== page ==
The grid storage market is poised to grow dramatically from $200 million today to $10.4 billion by 2017.
Increased adoption of renewable energy like wind and solar is driving the market, said Steve Minnihan, a senior analyst with Lux Research and author of the report: “Global grid storage market to grow to $10.4 billion in 2017.”
Minnihan said he and his team calculated the internal rate of return on investment in grid storage for every individual country and found that about 70 percent of the demand for new grid storage will come from the deployment of renewable energy sources like solar and wind.
While renewable integration is driving the grid storage market, battery sales will not keep up with solar panel sales.
“Battery storage is a relatively small percentage of the solution,” he said.
One reason for the slower grid storage adoption is that it’s still expensive.
“Generally today if you add a battery to a solar project, you’re just adding cost to get more stabilization,” Minnihan said.
That means battery integration with renewables will trail far behind solar and wind power adoption for now.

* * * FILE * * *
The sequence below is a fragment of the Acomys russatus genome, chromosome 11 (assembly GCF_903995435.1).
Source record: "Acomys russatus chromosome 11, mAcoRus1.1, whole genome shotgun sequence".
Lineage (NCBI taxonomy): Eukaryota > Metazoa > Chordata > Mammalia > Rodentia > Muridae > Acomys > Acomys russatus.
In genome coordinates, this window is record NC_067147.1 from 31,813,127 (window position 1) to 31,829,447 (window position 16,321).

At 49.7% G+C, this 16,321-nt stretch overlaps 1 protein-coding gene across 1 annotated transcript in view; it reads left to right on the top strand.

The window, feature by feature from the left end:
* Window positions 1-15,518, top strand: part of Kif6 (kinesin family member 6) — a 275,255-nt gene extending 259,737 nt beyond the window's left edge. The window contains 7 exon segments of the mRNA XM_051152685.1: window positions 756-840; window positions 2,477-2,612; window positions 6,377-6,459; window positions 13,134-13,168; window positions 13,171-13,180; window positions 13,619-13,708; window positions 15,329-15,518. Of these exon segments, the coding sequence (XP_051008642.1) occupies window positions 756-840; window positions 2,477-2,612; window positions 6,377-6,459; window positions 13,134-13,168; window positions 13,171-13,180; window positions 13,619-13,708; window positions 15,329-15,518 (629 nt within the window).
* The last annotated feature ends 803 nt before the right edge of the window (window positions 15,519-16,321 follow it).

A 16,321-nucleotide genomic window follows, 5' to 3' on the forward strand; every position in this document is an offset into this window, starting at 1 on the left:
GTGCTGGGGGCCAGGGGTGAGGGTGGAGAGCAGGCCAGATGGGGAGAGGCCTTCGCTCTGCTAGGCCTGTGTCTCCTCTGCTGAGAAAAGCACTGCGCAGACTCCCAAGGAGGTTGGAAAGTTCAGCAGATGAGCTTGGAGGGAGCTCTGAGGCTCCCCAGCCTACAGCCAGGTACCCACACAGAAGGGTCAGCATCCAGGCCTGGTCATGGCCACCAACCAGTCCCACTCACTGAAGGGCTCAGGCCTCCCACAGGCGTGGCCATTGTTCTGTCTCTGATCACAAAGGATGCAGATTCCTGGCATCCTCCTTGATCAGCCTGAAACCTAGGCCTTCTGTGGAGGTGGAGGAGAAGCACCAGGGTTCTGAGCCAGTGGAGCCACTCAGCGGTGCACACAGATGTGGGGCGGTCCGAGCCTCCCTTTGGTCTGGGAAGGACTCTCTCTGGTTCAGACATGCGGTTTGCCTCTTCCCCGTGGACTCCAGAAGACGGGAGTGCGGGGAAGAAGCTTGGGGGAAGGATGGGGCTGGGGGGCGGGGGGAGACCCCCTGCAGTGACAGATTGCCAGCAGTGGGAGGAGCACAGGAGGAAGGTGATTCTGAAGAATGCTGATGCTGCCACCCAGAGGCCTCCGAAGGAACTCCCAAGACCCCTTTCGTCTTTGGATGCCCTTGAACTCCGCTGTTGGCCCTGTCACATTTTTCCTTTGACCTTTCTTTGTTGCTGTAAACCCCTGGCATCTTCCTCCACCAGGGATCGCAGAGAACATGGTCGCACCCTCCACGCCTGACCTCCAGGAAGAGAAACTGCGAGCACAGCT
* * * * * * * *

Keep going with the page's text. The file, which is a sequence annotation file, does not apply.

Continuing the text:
While 70 percent of grid storage growth can be attributed to renewable energy integration, the other 30 percent is interesting, Minnihan said.
Researchers found that there are geographic areas where the difference between on-peak and off-peak electricity rates is wide enough to justify residential and commercial grid storage in some cases.
“Japan certainly is a very good market for residential grid storage,” Minnihan said.
Germany’s dramatic price differences between on-peak and off-peak prices for commercial customers will also drive storage there.
And there are places in the United States, like New York and California where high utility rates and tax incentives could drive wider grid storage adoption.
Minnihan also investigated the viability of the industry.
“It has been an incredibly tumultuous 18 months for the players in the grid storage market,” Minnihan said.
Even the bigger, more-connected startups like A123 Systems have declared bankruptcy or sought acquisition. Minnihan looked at how many partnerships and connections companies had to see if it was an indicator of their likelihood for success. It wasn’t, he said.
But companies on the fringes that work in small networks will have a harder time commercializing. They might have more advanced chemistry and a viable product.
“But it’s very hard to woo a new customer,” Minnihan said.
Those companies have to do a lot to prove their technology, which takes a lot of time. And time requires cash.
“Generally, they’re going to fail before they can demonstrate their product,” Minnihan said.